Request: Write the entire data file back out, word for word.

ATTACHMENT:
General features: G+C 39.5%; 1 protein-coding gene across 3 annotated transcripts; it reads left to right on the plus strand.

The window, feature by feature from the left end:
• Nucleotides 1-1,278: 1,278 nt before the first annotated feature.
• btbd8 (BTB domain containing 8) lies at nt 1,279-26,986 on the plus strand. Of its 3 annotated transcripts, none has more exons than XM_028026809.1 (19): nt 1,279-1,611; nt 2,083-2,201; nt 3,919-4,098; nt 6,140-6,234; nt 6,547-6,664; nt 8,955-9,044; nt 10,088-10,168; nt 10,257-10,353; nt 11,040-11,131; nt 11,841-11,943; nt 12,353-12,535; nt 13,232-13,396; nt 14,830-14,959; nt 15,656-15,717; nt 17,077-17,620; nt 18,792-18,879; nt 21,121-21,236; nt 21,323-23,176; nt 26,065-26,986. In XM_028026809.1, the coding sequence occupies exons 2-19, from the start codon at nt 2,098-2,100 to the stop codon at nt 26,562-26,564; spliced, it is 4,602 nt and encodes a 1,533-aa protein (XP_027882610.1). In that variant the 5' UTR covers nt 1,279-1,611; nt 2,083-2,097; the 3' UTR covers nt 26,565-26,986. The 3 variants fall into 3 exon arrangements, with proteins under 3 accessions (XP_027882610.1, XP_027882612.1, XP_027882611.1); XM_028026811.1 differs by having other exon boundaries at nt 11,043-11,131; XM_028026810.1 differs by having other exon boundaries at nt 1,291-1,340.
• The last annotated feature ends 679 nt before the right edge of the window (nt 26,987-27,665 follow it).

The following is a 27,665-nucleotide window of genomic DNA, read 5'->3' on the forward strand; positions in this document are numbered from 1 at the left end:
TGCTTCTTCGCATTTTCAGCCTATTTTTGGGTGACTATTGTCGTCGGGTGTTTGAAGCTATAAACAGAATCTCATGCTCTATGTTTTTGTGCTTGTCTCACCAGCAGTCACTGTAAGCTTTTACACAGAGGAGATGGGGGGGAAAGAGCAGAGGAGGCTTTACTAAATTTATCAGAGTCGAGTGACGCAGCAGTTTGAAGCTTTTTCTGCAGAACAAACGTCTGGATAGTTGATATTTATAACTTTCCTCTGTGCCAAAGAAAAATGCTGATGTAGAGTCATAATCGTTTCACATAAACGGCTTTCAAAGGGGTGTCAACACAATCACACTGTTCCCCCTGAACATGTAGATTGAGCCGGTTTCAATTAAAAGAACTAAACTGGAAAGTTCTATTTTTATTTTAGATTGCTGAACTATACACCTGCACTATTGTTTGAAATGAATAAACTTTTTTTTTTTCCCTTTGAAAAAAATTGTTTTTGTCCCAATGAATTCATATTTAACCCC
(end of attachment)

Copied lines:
General features: G+C 39.5%; 1 protein-coding gene across 3 annotated transcripts; it reads left to right on the plus strand.

The window, feature by feature from the left end:
• Nucleotides 1-1,278: 1,278 nt before the first annotated feature.
• btbd8 (BTB domain containing 8) lies at nt 1,279-26,986 on the plus strand. Of its 3 annotated transcripts, none has more exons than XM_028026809.1 (19): nt 1,279-1,611; nt 2,083-2,201; nt 3,919-4,098; nt 6,140-6,234; nt 6,547-6,664; nt 8,955-9,044; nt 10,088-10,168; nt 10,257-10,353; nt 11,040-11,131; nt 11,841-11,943; nt 12,353-12,535; nt 13,232-13,396; nt 14,830-14,959; nt 15,656-15,717; nt 17,077-17,620; nt 18,792-18,879; nt 21,121-21,236; nt 21,323-23,176; nt 26,065-26,986. In XM_028026809.1, the coding sequence occupies exons 2-19, from the start codon at nt 2,098-2,100 to the stop codon at nt 26,562-26,564; spliced, it is 4,602 nt and encodes a 1,533-aa protein (XP_027882610.1). In that variant the 5' UTR covers nt 1,279-1,611; nt 2,083-2,097; the 3' UTR covers nt 26,565-26,986. The 3 variants fall into 3 exon arrangements, with proteins under 3 accessions (XP_027882610.1, XP_027882612.1, XP_027882611.1); XM_028026811.1 differs by having other exon boundaries at nt 11,043-11,131; XM_028026810.1 differs by having other exon boundaries at nt 1,291-1,340.
• The last annotated feature ends 679 nt before the right edge of the window (nt 26,987-27,665 follow it).

The following is a 27,665-nucleotide window of genomic DNA, read 5'->3' on the forward strand; positions in this document are numbered from 1 at the left end:
TGCTTCTTCGCATTTTCAGCCTATTTTTGGGTGACTATTGTCGTCGGGTGTTTGAAGCTATAAACAGAATCTCATGCTCTATGTTTTTGTGCTTGTCTCACCAGCAGTCACTGTAAGCTTTTACACAGAGGAGATGGGGGGGAAAGAGCAGAGGAGGCTTTACTAAATTTATCAGAGTCGAGTGACGCAGCAGTTTGAAGCTTTTTCTGCAGAACAAACGTCTGGATAGTTGATATTTATAACTTTCCTCTGTGCCAAAGAAAAATGCTGATGTAGAGTCATAATCGTTTCACATAAACGGCTTTCAAAGGGGTGTCAACACAATCACACTGTTCCCCCTGAACATGTAGATTGAGCCGGTTTCAATTAAAAGAACTAAACTGGAAAGTTCTATTTTTATTTTAGATTGCTGAACTATACACCTGCACTATTGTTTGAAATGAATAAACTTTTTTTTTTTCCCTTTGAAAAAAATTGTTTTTGTCCCAATGAATTCATATTTAACCCC